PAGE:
If it cannot trigger dissonance, then no one has any reason to oppose it and it pleases a larger portion of the people who read/watch it. This is the conundrum of modern media: people do not really want to hear important stuff. Our position at ETT is that it is our job to talk about important stuff, and occasionally publishing a non-threatening post is simply necessary to continue paying for writers, the server, and our time.
8. Sex sells, even if the sexy picture has nothing to do with the article or video
How many of you know “Athene,” who does science based philosophical videos on Youtube? If you do, you most likely ran into him through his most popular videos, basically all of which use a physically attractive woman and sexy title to attract clicks. Although his philosophy is worthy of notice, his most popular video (with 43,000,000 views) is his Sexy Countdown Blog, and 6/8 of his videos with over 4,000,000 views use this same beautiful girl to attract viewers. His actual work in philosophy has only gotten the exposure it has due to his sex-based marketing tactics.
We have 3 texts about pornography: one with a picture of a girl with a black eye, one with screenshots of Facebook sites posting porn (and not being deactivated by Facebook after being reported), and one with girls in a bikini competition. Despite all 3 having somewhat similar content, give or take the focus and level of detail, the articles with sexual pictures were shared 100x more often than the picture of the women with a black eye, and got more than double the clicks. Although we would never use a sexy picture for a completely unrelated article, it would probably help us reach more people.
Because of this, I am using a “sexy” thumbnail for this text to prove this point directly.
9. The name of the source sometimes carries more weight than the content
When the BBC falsely interpreted recent epigenetic science showing experience could be passed on indirectly to the next generation, by claiming “memories” were passed on: no one flinched. The fact is that such a title, same as claiming farts can cure cancer, are merely fanning the fires of scientific illiteracy. When we covered this same topic, incorporating newer research, and titled it “how does your experience affect your DNA,” there were those who refused to believe us. The same happened very recently when we announced the discovery of several new types of bacteria that feed directly on electrons.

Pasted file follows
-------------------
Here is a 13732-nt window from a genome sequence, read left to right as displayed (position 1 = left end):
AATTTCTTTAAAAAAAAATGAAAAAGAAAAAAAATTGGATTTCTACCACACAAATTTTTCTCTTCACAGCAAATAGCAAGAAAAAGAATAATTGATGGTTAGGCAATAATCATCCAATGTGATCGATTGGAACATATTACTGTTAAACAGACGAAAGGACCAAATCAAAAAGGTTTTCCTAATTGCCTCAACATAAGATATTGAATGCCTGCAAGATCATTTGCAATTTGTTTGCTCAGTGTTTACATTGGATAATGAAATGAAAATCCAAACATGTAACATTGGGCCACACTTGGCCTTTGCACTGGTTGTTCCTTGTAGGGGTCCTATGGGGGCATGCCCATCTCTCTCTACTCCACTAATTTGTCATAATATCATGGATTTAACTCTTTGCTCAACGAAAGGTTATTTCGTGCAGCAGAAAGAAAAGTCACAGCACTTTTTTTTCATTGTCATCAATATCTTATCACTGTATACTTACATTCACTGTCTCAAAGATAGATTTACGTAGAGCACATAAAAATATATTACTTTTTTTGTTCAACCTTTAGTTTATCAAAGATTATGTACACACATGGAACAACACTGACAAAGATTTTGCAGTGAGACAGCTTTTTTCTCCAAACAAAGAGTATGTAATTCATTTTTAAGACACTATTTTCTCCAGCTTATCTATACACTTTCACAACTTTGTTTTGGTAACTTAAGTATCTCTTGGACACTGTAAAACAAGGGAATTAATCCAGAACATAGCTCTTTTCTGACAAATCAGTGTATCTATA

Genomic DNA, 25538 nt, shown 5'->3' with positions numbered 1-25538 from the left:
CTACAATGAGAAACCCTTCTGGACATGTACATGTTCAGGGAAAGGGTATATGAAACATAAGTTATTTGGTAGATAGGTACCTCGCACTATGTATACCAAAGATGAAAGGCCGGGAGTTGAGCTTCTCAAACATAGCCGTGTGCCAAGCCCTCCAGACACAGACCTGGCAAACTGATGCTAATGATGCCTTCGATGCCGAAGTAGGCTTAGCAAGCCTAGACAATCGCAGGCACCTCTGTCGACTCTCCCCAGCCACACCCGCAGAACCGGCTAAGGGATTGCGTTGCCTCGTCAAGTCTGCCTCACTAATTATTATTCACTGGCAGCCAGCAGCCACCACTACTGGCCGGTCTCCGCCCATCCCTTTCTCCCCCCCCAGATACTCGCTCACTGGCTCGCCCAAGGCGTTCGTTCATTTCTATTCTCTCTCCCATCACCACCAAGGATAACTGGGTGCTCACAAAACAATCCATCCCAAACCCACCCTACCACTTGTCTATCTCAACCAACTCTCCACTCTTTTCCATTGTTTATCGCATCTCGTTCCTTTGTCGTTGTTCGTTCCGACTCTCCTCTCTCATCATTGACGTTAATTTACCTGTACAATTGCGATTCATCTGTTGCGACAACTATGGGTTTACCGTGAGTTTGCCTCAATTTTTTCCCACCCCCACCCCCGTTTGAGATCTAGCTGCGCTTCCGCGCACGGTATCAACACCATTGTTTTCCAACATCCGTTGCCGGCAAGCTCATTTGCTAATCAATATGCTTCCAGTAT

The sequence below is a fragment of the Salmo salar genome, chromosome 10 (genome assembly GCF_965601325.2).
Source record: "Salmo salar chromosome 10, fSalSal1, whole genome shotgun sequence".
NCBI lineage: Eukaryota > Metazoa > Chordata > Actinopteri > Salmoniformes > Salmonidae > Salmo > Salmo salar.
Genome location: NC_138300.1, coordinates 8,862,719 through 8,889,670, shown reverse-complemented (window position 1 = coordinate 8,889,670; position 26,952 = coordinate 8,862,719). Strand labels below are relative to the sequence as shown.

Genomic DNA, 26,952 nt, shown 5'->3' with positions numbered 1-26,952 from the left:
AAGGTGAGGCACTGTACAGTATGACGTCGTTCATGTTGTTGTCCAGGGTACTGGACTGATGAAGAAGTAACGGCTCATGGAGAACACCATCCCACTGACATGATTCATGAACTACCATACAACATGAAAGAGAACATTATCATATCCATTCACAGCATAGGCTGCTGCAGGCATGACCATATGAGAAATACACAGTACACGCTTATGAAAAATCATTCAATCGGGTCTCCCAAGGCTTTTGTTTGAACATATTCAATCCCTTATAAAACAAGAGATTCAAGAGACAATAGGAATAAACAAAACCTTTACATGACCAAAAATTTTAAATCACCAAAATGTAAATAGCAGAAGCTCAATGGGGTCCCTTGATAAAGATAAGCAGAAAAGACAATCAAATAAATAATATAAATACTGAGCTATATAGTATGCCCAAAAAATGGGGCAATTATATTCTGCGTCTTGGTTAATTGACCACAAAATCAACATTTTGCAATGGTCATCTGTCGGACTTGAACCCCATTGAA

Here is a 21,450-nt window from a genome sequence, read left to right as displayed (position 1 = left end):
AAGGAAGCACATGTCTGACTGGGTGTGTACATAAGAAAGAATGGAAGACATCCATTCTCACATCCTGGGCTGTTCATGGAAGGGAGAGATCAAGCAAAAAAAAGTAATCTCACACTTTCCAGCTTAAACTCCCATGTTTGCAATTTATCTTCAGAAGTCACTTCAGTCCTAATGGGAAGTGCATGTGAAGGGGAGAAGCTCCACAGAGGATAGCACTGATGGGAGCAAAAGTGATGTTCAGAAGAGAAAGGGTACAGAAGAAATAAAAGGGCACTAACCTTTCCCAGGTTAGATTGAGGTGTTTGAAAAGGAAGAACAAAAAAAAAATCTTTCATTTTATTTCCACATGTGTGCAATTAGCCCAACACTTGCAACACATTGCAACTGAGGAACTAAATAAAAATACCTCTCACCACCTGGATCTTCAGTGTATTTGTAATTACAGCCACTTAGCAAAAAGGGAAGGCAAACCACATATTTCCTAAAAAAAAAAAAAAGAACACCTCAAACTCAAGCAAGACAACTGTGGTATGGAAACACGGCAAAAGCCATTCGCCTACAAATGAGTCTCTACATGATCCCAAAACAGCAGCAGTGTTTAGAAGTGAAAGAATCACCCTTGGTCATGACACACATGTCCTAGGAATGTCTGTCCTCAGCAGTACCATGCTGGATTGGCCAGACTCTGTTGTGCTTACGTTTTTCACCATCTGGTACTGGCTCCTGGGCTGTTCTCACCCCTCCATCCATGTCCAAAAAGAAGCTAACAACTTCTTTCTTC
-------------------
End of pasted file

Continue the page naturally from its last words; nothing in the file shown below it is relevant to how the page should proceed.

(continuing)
10. People saying “do your research” tends to mean they have done little to none. People who have done research state facts, not try to demean your knowledge without citing anything
People who really know tend to not mind teaching: the interest that sparks the research in the first place also tends to expand into them helping others learn too. A real skeptic is someone who names sources, explains data and statistical analysis, and is just as open to learn as they are to teach. People who are not willing to teach, or to learn, are the most likely to tell you to “do your research.”
11. People love lists
This is a good point to end on, and hopefully puts a smile on your face. Lists let people scan through an article, read just the headlines, and feel like they understood all of what happened. Thus the promise of a list is a promise that you don’t need that much time to absorb the information (whether this is true is a different question, though). People are wary to click on links where they think they will need to think very much, and a normal text flows together: makes it hard to fly through effectively. Although you can never get everything by flying through, a list lets you take away more in less time.